"A Hauptmann (captain) with the 73rd Infantry Division reflected that peace would come even to the Balkans with a New European Order ‘so that our children would experience no more war’."
- Quoted in Anthony Beevor's "The Second World War" (Weidenfeld and Nicolson, 2012)
There is always this regrettable thing to do, then the lasting good will come. But it can't:
"... our personal experience and the study of history make it abundantly clear that the means whereby we try to achieve something are at least as important as the end we wish to attain. Indeed, they are even more important. For the means employed inevitably determine the nature of the result achieved, whereas, however good the end aimed at may be, its goodness is powerless to counteract the effects of the bad means we use to reach it. Similarly, a reform may be in the highest degree desirable; but if the contexts in which that reform is effected are undesirable, the results will inevitably be disappointing. These are simple and obvious truths. Nevertheless they are almost universally neglected."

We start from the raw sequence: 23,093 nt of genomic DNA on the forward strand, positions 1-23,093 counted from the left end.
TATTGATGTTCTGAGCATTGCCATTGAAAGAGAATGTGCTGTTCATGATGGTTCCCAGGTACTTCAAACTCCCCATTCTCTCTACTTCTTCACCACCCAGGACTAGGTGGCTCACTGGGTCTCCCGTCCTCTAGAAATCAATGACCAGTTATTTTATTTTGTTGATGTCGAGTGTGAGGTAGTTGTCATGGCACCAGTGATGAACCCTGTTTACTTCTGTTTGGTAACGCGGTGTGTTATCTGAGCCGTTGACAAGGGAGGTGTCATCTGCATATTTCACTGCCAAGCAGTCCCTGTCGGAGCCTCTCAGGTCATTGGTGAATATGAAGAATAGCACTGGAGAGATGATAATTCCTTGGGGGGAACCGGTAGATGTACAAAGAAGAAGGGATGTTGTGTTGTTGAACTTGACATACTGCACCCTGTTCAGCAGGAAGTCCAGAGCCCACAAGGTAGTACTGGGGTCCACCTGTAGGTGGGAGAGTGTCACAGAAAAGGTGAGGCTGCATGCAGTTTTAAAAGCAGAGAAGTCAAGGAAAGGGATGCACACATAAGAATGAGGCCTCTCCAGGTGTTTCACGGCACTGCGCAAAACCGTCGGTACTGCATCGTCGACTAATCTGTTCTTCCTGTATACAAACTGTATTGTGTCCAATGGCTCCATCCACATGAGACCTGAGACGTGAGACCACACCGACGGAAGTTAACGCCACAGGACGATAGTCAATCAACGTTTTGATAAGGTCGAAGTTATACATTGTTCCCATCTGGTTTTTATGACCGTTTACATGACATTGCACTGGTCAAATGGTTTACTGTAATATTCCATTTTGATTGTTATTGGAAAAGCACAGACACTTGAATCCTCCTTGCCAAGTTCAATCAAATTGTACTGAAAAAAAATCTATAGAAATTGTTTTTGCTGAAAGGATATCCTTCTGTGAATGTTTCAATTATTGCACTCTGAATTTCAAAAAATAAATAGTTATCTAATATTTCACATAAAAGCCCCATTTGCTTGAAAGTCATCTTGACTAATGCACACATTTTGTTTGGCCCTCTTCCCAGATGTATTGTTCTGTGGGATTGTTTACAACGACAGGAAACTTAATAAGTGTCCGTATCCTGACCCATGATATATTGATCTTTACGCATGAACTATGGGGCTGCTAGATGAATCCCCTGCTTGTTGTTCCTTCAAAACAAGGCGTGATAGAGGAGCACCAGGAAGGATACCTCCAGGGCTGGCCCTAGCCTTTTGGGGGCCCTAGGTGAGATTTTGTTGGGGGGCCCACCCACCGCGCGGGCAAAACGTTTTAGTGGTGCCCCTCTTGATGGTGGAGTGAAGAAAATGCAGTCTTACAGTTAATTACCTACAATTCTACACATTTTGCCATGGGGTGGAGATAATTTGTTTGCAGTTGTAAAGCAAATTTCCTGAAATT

- Aldous Huxley, "Ends and Means" (Chatto & Windus, 1941)
The European Project, the wholesale reordering of the British constitution (Supreme Court, House of Lords, the coming sinister National Crime Agency and so on), the international assault on Iraq - all undertaken without truthfully informed democratic consent.
The alliance with Franco against Communism, the support of the Taliban against the Russians; all these clever, disastrous calculations balancing evils. Stalin teaming up with Hitler's National Socialists against the wicked West, then ten silent, shocked days in a forest cabin when Hitler turned on him.
Procedure matters, after all. We can't guarantee a successful end, but at least we can choose what means we employ.